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Saint of the week

The saint known as the ‘golden speaker’

St John of Damascus (December 4) was declared a Doctor of the Church by Leo XIII in 1883

By on Wednesday, 27 November 2013

An icon of St John of Damascus, who was a vigorous opponent of the iconoclasts

An icon of St John of Damascus, who was a vigorous opponent of the iconoclasts

Iohannes Damascenus, or Yuḥannā Al Demashqi, also known as the “golden speaker” (literally “streaming with a gold”) for his ability to write and argue, was a Syrian monk who made a crucial difference to the Church and without whom Eastern Orthodoxy might not have retained its attachment and beauty.

Born in 675 or 676 in the Syrian capital into a prominent family, the Mansour, his grandfather Mansur Bin Sargun had surrended the city to the Muslims, but Damascus continued to be effectively run by a Christian civil service for hundreds of years, and John’s father Sergius served the caliphs, as did John after him. One of the great polymaths of the age, John had particular skill in law, theology and music, writing hymns that are still used in Orthodox liturgy. Revered across Christendom, the Orthodox Church refers to him as “the last of the Fathers” while the Catholic Church regards him as a Doctor of the Church, in particular, the Doctor of the Assumption because of his writings on that subject.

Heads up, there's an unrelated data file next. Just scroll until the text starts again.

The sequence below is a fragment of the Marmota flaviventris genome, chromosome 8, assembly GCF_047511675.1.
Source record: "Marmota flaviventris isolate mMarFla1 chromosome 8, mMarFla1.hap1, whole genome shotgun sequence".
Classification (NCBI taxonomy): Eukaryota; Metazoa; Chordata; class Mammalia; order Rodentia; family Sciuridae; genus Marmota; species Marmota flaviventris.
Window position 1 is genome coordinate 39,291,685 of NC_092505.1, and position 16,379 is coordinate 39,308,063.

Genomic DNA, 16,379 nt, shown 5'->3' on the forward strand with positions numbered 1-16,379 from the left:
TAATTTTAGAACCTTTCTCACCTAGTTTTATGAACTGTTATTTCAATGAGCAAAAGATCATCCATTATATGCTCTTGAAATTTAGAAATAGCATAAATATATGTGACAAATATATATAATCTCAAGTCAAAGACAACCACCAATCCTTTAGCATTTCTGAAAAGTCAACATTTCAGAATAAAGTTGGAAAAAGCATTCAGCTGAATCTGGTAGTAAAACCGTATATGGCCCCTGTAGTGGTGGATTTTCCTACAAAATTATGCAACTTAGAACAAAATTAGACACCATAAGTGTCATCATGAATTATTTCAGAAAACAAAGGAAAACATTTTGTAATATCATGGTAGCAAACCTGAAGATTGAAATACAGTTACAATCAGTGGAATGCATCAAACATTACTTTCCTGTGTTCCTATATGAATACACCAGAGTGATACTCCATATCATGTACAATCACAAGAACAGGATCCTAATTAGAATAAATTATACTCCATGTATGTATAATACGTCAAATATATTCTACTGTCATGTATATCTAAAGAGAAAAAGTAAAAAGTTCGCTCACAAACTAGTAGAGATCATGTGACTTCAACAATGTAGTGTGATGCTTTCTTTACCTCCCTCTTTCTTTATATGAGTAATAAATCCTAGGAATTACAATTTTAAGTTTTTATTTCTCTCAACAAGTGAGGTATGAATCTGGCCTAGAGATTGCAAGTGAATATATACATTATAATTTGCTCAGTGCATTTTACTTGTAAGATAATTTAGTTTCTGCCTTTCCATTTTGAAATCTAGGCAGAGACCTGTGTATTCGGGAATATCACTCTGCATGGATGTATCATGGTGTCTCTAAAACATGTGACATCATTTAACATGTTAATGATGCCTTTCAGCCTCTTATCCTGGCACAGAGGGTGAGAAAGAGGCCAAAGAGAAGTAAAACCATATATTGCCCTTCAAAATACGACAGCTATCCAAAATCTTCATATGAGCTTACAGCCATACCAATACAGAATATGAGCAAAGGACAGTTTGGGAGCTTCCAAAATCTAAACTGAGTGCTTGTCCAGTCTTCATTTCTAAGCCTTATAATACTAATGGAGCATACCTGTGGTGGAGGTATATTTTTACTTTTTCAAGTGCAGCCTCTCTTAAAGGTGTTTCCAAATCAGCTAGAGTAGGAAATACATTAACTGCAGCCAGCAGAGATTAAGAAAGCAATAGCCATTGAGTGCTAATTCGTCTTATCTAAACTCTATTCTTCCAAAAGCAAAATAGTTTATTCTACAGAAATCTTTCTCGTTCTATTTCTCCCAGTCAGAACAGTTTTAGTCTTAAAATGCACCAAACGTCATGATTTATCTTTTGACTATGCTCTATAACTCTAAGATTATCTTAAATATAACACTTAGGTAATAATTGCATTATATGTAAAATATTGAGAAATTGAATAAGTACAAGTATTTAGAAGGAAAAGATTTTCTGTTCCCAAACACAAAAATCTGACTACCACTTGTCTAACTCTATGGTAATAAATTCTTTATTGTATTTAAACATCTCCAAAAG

Syria had been the land where followers of Jesus first called themselves Christian and it was steeped in the Hellenistic culture in which the faith developed.

His learned father had insisted that John “learn not only the books of the Muslims, but those of the Greeks as well” and he grew up at least partly speaking Greek, and earning a Hellenic education. His tutor may have been Cosmas, a Sicilian Greek kidnapped by Arabs, although the biography is sketchy, and Cosmas probably also taught John’s childhood friend, St Cosmas of Maiuma,

John grew up to become a major opponent of the iconoclasts, then gaining ground in the court of Constantinople. In 726 Emperor Leo III ordered that images should not be venerated, against the wishes of the patriarch, and St John undertook a defence of holy images, gaining a reputation as a writer and influencing the Second Council of Nicaea.

John left Damascus in his 40s to become a monk, partly due to the increasingly Islamic atmosphere of Damascus, and he died in Palestine on December 4, 749, at the Mar Saba monastery outside Jerusalem.

He was declared a Doctor of the Church by Leo XIII in 1883.